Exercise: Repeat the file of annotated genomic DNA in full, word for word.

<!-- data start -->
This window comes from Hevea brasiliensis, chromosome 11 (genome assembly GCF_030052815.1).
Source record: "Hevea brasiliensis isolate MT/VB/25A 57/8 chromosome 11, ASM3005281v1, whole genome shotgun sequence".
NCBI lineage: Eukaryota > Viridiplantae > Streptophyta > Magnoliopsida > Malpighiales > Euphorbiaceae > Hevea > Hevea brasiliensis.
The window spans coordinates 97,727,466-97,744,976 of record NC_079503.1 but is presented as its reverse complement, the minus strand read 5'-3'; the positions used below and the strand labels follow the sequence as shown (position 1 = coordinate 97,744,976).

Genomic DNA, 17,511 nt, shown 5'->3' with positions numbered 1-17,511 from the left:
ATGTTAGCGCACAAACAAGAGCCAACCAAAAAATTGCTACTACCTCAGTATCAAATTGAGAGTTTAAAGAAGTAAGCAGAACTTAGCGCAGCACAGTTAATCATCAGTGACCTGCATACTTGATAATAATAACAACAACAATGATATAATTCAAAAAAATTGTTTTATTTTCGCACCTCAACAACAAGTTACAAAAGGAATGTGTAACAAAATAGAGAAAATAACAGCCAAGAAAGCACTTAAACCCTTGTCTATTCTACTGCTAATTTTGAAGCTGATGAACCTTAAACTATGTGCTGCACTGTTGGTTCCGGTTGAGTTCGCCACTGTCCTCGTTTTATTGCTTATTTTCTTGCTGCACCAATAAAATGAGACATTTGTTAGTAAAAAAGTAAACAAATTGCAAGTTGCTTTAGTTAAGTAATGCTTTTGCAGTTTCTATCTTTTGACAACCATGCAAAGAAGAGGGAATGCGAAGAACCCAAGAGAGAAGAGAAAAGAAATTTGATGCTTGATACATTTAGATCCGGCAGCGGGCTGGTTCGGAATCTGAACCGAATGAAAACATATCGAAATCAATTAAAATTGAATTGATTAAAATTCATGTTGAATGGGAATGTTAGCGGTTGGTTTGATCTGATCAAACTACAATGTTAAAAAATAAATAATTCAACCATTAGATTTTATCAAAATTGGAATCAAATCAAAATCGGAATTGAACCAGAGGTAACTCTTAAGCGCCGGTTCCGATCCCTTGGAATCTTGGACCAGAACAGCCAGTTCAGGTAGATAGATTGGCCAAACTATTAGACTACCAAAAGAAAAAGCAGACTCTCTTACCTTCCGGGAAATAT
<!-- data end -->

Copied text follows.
This window comes from Hevea brasiliensis, chromosome 11 (genome assembly GCF_030052815.1).
Source record: "Hevea brasiliensis isolate MT/VB/25A 57/8 chromosome 11, ASM3005281v1, whole genome shotgun sequence".
NCBI lineage: Eukaryota > Viridiplantae > Streptophyta > Magnoliopsida > Malpighiales > Euphorbiaceae > Hevea > Hevea brasiliensis.
The window spans coordinates 97,727,466-97,744,976 of record NC_079503.1 but is presented as its reverse complement, the minus strand read 5'-3'; the positions used below and the strand labels follow the sequence as shown (position 1 = coordinate 97,744,976).

Genomic DNA, 17,511 nt, shown 5'->3' with positions numbered 1-17,511 from the left:
ATGTTAGCGCACAAACAAGAGCCAACCAAAAAATTGCTACTACCTCAGTATCAAATTGAGAGTTTAAAGAAGTAAGCAGAACTTAGCGCAGCACAGTTAATCATCAGTGACCTGCATACTTGATAATAATAACAACAACAATGATATAATTCAAAAAAATTGTTTTATTTTCGCACCTCAACAACAAGTTACAAAAGGAATGTGTAACAAAATAGAGAAAATAACAGCCAAGAAAGCACTTAAACCCTTGTCTATTCTACTGCTAATTTTGAAGCTGATGAACCTTAAACTATGTGCTGCACTGTTGGTTCCGGTTGAGTTCGCCACTGTCCTCGTTTTATTGCTTATTTTCTTGCTGCACCAATAAAATGAGACATTTGTTAGTAAAAAAGTAAACAAATTGCAAGTTGCTTTAGTTAAGTAATGCTTTTGCAGTTTCTATCTTTTGACAACCATGCAAAGAAGAGGGAATGCGAAGAACCCAAGAGAGAAGAGAAAAGAAATTTGATGCTTGATACATTTAGATCCGGCAGCGGGCTGGTTCGGAATCTGAACCGAATGAAAACATATCGAAATCAATTAAAATTGAATTGATTAAAATTCATGTTGAATGGGAATGTTAGCGGTTGGTTTGATCTGATCAAACTACAATGTTAAAAAATAAATAATTCAACCATTAGATTTTATCAAAATTGGAATCAAATCAAAATCGGAATTGAACCAGAGGTAACTCTTAAGCGCCGGTTCCGATCCCTTGGAATCTTGGACCAGAACAGCCAGTTCAGGTAGATAGATTGGCCAAACTATTAGACTACCAAAAGAAAAAGCAGACTCTCTTACCTTCCGGGAAATAT